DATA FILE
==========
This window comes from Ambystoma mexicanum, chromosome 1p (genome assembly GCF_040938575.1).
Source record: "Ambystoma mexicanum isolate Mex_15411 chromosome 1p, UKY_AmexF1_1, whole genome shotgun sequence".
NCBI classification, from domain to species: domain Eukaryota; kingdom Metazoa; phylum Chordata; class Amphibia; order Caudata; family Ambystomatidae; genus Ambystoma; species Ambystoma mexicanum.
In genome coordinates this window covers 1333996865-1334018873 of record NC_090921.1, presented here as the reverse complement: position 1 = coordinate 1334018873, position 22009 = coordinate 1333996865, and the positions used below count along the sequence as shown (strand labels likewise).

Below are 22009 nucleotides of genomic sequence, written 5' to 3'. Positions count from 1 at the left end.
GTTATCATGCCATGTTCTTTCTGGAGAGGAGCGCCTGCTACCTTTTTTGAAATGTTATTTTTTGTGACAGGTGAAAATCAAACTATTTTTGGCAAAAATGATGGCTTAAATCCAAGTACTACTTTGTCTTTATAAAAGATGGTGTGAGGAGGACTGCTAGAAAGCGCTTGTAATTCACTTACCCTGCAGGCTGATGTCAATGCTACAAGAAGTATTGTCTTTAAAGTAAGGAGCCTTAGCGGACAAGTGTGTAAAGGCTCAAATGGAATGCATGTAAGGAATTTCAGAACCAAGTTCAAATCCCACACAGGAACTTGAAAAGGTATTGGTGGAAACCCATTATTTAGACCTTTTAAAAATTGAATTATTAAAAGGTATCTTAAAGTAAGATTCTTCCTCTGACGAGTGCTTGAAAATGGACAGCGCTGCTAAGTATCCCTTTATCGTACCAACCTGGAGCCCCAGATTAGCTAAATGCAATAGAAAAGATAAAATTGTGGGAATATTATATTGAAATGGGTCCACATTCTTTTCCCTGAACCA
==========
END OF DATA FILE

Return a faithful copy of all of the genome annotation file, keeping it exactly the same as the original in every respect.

This window comes from Ambystoma mexicanum, chromosome 1p (genome assembly GCF_040938575.1).
Source record: "Ambystoma mexicanum isolate Mex_15411 chromosome 1p, UKY_AmexF1_1, whole genome shotgun sequence".
NCBI classification, from domain to species: domain Eukaryota; kingdom Metazoa; phylum Chordata; class Amphibia; order Caudata; family Ambystomatidae; genus Ambystoma; species Ambystoma mexicanum.
In genome coordinates this window covers 1333996865-1334018873 of record NC_090921.1, presented here as the reverse complement: position 1 = coordinate 1334018873, position 22009 = coordinate 1333996865, and the positions used below count along the sequence as shown (strand labels likewise).

Below are 22009 nucleotides of genomic sequence, written 5' to 3'. Positions count from 1 at the left end.
GTTATCATGCCATGTTCTTTCTGGAGAGGAGCGCCTGCTACCTTTTTTGAAATGTTATTTTTTGTGACAGGTGAAAATCAAACTATTTTTGGCAAAAATGATGGCTTAAATCCAAGTACTACTTTGTCTTTATAAAAGATGGTGTGAGGAGGACTGCTAGAAAGCGCTTGTAATTCACTTACCCTGCAGGCTGATGTCAATGCTACAAGAAGTATTGTCTTTAAAGTAAGGAGCCTTAGCGGACAAGTGTGTAAAGGCTCAAATGGAATGCATGTAAGGAATTTCAGAACCAAGTTCAAATCCCACACAGGAACTTGAAAAGGTATTGGTGGAAACCCATTATTTAGACCTTTTAAAAATTGAATTATTAAAAGGTATCTTAAAGTAAGATTCTTCCTCTGACGAGTGCTTGAAAATGGACAGCGCTGCTAAGTATCCCTTTATCGTACCAACCTGGAGCCCCAGATTAGCTAAATGCAATAGAAAAGATAAAATTGTGGGAATATTATATTGAAATGGGTCCACATTCTTTTCCCTGAACCA